Ktale, — in thcditulile hope ufav-oiding^ the expiation of herownipiiit, and 
fail father 'h death (tiApov) a »c)urM> of intoleralde anguish to Orestes lhro»Kh diit 
rMt of bis life ; hence Uie declaratiun uf Klwjtni lo her brvtlier, — 


BATPAXO!. 249 

AI. TovTaiv ex^i^ ^eycip ri; EY. irMw ^ StoS^xa, 

cumstances Orestes converts the Hermes Erivniuy, whc» did actually 
exist in Grecian mythology, (and of whom more presently,) in(o a 
Hermet Soteriuf, who existed more in his own imagination ? Willi 
regard to Jupiter '* Third and Saviour" himself, we add a few word*. 
Id fiirmcr notes we had to refer to him rather in his convivial cha- 
racter, and as a convivial adjuration ; but he confronts us, and not 
unfrequcntly, thnmghout the Orestean Trilojfy, in his serious form. 
Choeph. 238. KfMTos Tt Kiu Aiinj fft'v T^ rpira \ ■narrw i^tyivrta Tijwi 
avyycroirrf fioi. ic6o. vvy S' av rptrov Jfkdt iro^rv crur^p, | ^ ' ftuftop 
tarta • Eumen. 728. IlaXAnSoy rai Ao^iov | fcart, cat tov iratrra Kpaiver* 

TOi Tplrov I trtarrfpov, (spoken by Ore-stes on h*w ncqnitlal before the 
court of Areopagus.) Suppl. 26. ml Ztvt rrMrijp rpirot, (ivberc »ee 
Scholeiield.) Cf. infr. 1403. Sec also Klaaj^ens Theol. 76. 83. 
163 : his Choeph. p. 154. Welcker s -€sch. Tril. p. 101. and abote 
all Mrdler's chapter on the Jupiter Soter, Kumen. p. 186. 

lb. trvftfiax°^- Much of what has been fuiid in the preceding 
note will apply to the present word, but there ap[>cars to be a 
latent meanini; here, suitable to the circumstances of Oreste*, aad 
whirh will perhaps explain why the terms truTtjp and trCtiftajfot 60 
not occur in the order in which wc should have exptrcted to fimi 
them. The first meaning addres!iet itself Vj the more Qrgttit 
necessity of Orestes, the second to future event*. Oreitet. a* we 
have seen, had returned to bis native country in poverty aod de- 
stitution : but this was not all. He returned to tee a thr»ae, 
which belonged of right to himself, occupied by anothrr, and the 
* treasurer, which should have surrouoded that throne with hovpi- 
tality and splendour, employeil as the means of more effectually ea- 
cluding him from it. viz. by the equipment and payment of a •«- 
merous body-guard. That the ad^ectxons of the Argivc people re- 
mained steady to the house of Agamemo'in, may be inferred from 
the language of the faithful Chorus ; but where were active friend* 
and partizans ? We hear of none. The stem tyranny of JC^iathaa 
had apparently cru5bed them ' a!l. What then ri.— latd for 

iwpmffvt V ir*f 9m, i^ Mvm,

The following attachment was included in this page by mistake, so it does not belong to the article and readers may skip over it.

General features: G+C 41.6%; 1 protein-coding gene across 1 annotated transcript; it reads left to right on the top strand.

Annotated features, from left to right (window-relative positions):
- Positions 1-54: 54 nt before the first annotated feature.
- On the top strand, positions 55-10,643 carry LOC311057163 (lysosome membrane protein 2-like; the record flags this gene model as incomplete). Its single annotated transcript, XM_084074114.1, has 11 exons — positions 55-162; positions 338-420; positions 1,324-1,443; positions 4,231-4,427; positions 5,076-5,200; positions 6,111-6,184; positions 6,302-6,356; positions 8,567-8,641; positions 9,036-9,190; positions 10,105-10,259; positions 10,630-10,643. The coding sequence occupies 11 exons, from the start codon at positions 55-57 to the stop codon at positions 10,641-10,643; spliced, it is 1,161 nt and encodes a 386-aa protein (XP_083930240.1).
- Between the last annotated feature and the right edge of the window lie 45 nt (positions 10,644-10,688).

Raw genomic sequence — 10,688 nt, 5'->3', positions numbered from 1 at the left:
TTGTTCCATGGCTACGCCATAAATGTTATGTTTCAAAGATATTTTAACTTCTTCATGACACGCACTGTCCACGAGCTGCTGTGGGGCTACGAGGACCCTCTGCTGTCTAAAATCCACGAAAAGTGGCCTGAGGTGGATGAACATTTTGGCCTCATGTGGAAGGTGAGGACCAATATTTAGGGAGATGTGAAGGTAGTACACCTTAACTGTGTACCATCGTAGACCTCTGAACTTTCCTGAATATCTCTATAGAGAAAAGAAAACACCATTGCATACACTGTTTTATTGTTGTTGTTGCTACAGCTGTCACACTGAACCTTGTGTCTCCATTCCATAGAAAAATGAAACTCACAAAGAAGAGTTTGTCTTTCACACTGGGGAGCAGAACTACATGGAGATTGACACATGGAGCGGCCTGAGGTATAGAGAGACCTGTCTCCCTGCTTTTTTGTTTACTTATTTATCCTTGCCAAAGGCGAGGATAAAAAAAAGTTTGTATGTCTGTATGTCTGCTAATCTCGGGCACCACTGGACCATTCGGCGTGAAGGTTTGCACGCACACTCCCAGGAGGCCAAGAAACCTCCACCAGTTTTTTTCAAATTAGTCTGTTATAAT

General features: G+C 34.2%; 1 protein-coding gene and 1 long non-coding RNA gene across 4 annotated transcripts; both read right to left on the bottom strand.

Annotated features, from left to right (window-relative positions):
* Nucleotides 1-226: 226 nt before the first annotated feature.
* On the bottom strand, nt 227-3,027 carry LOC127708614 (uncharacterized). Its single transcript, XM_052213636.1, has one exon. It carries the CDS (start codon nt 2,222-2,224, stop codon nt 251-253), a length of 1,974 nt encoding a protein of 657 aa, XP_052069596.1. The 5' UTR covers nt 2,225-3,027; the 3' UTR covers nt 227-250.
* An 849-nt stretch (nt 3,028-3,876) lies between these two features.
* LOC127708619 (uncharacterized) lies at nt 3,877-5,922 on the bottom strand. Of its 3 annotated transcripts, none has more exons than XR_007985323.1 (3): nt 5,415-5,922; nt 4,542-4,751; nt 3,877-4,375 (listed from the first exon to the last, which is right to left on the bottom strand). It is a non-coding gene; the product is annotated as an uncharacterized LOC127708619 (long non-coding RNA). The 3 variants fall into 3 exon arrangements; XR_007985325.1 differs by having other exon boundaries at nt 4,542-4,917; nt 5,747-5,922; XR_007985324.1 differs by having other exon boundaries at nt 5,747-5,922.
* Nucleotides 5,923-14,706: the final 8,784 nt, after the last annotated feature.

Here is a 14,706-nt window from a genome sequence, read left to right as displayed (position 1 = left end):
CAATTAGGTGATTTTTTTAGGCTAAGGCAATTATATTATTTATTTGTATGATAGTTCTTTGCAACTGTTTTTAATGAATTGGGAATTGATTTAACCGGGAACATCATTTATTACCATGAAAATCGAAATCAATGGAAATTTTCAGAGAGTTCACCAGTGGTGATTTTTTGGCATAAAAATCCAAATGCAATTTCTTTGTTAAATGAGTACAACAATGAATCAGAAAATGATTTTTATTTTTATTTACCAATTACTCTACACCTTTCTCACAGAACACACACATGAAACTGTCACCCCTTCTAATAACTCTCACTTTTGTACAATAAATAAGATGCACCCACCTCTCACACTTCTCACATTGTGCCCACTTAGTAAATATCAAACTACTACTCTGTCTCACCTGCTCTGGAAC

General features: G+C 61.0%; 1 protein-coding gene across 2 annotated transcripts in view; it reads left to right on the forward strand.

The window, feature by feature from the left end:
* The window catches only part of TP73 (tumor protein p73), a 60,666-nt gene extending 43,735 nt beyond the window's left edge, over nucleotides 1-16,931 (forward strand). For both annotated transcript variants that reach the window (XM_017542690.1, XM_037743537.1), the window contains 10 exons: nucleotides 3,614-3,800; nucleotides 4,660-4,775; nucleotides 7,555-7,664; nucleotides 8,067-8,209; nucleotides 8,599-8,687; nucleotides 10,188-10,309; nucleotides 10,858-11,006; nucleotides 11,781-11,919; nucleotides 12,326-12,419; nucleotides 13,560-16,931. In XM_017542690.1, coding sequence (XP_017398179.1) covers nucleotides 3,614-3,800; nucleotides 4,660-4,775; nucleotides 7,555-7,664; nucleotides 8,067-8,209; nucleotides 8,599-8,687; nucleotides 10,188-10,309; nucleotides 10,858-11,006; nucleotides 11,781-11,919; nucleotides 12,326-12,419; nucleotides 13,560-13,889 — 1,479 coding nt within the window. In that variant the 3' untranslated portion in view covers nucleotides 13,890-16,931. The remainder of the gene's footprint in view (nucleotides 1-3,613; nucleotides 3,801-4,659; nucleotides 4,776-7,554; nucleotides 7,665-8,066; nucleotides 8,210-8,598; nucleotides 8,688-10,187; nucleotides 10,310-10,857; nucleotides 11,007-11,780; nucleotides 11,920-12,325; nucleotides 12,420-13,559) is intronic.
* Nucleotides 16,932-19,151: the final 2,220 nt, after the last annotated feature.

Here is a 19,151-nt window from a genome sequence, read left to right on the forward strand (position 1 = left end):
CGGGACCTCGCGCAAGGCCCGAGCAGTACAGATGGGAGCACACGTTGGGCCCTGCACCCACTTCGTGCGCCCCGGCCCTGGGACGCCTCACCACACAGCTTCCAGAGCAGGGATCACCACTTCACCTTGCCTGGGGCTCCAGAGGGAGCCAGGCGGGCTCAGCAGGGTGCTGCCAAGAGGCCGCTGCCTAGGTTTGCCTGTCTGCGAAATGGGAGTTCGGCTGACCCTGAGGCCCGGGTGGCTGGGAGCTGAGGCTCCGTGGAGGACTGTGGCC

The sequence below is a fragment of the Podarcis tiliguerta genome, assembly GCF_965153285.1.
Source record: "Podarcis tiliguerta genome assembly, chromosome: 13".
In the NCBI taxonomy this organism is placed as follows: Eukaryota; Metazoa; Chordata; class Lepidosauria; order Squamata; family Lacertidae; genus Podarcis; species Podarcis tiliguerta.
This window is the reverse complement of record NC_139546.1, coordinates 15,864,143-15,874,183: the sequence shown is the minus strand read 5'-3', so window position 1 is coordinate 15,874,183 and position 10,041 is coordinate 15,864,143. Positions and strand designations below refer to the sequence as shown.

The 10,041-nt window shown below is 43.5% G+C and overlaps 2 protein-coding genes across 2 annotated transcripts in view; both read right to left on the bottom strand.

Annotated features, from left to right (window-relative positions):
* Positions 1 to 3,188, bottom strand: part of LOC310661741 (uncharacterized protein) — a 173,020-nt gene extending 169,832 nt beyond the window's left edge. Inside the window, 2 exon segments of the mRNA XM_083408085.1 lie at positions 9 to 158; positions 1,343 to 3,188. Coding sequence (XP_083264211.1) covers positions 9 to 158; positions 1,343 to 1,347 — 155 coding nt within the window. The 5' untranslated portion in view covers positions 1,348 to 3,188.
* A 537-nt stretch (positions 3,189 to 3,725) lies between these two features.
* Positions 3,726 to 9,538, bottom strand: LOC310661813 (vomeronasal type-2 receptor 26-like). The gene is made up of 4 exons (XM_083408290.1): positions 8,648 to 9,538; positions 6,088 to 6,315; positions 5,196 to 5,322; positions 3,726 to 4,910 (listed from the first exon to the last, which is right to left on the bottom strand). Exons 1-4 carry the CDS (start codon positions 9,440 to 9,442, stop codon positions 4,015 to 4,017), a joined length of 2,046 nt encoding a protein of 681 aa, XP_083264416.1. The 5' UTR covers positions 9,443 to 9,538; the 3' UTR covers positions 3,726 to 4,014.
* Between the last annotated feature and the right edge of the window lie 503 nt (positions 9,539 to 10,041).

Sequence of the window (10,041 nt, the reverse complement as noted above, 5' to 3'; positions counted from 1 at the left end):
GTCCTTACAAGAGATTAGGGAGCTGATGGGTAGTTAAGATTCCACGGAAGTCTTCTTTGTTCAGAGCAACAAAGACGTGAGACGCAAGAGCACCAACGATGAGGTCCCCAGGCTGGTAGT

lU^m KTwu ismftam 

Cbovph. 419^14. (iU- Mf^hamwmmt\ 

The pmven of cIm* childreu, homvrwr, mr% htmfdi tm4 «hfli 
plungcA ilia mmetwtig «wQr4 'v\%n hi* moilicr'* U«M. k la vfCh iIm 
dw,v«T^7<Vd^rM«ffaMC«<^ii^^- CT. Cfc. i|(. airf «!«. 

* The Chonui •tvnif die •««» t4 fhnMybil* vhMi Onmm te 
m«di»cely after the murder of bi« motlMT, Mfin M ■ ■ ■■> ia A^ 
d«Miht wht^i«r they w ta mv in him tW tavicmrc/ tW Attiiaa 
■otirctf' of 9^till further cmUniiiii-4 to it. 

* Tb«> gtT«c wcskh and trai«ur<s of the Athdtm faflsOy mn • 
yni aliiukm in die Oretfeaa Trdigy. CT. A^ 1*94. to»a Vk, jm, i 

* Even ai hw funenl rita% noc mtm of dbe /^^rm rfdaaw ka4 taai 

OiA^ttt *m «•• 

250 API2TOa>ANOr2 

AI. oAA* ovSi iravra ravrd y ear oAA' i; rpla, 1095 

Orestes, who evidently hns but a Acant attendance round bimF 
Deception, art, and subtlety ; these he is obliged to practise. 
even to the di.s^ise of person. " speech, and accent, in order 
to gain admiHsion into a mansion narrowly watched iind strongly 
armed ; but where once admitted, he is resulved to peril bis 
own life to avenge his father's death. The conclusion lo which wa 
come will easily be seen. If Orestes needed a Ifrrmen Chthonm 
tL> accomplish his purpose in one point, he as certainly required a 
Hrnnes DoUtts (cf. infr. trio.) to render it feasible in another. 
That this idea was latent in his mind, when using the epithet 
Hymmachus, will be pretty evident to any one who attentively con- 
siders the choral allusions in the following passages : (Ch. 714, sq. 
762, sq. KK ed.) liut this view of the subject does not end even 
here. Whoever considers the context attentively, will see that the 
deed contemplated by Orestes has to be executed towards night- 
fall (Ch. 649. 6y8.), that time, when the power of the Hrrmes Ajr- 
chitts (Ch. 7 16.) is particularly predominant, and therefore an addi- 
tionnl reason why the allUmce (»f Hernies was to be secured. Wc 
have only to add that the actual Jupiter SymmachuSj of wbom 
Hermes is here the temporary representative, occurs for mention in 
the Choeph. v. 1 7, *0 Zcv, d6s /u riaafrOai tt6po» | warphe, ytvov di fvp- 
/ia;(oc GiKuv iftoi. 

lb. aiTovfi€vt^. Though this word requires no explanation in it- 
self, yet in regard to the genend economy of the Choephoroo, a 
moment employed oti it will not be mispent. From what and how 
great distresses and perils Orestes had to be saved and delivered, 
wc have already seen : and was the simple prayer, here put up, suffi- 
cient for the expression of such feelings aa he must have been labour- 
ing under? ^schylus certainly thought otherwise. Scarcely has 
the recognition between brother and sister been completed, when he 
places the latter on one side of the paternal tomb, and the former 
on the "other, and a series of invocations to the departed monarch 
commences with both, which for pathos and sublimity have surely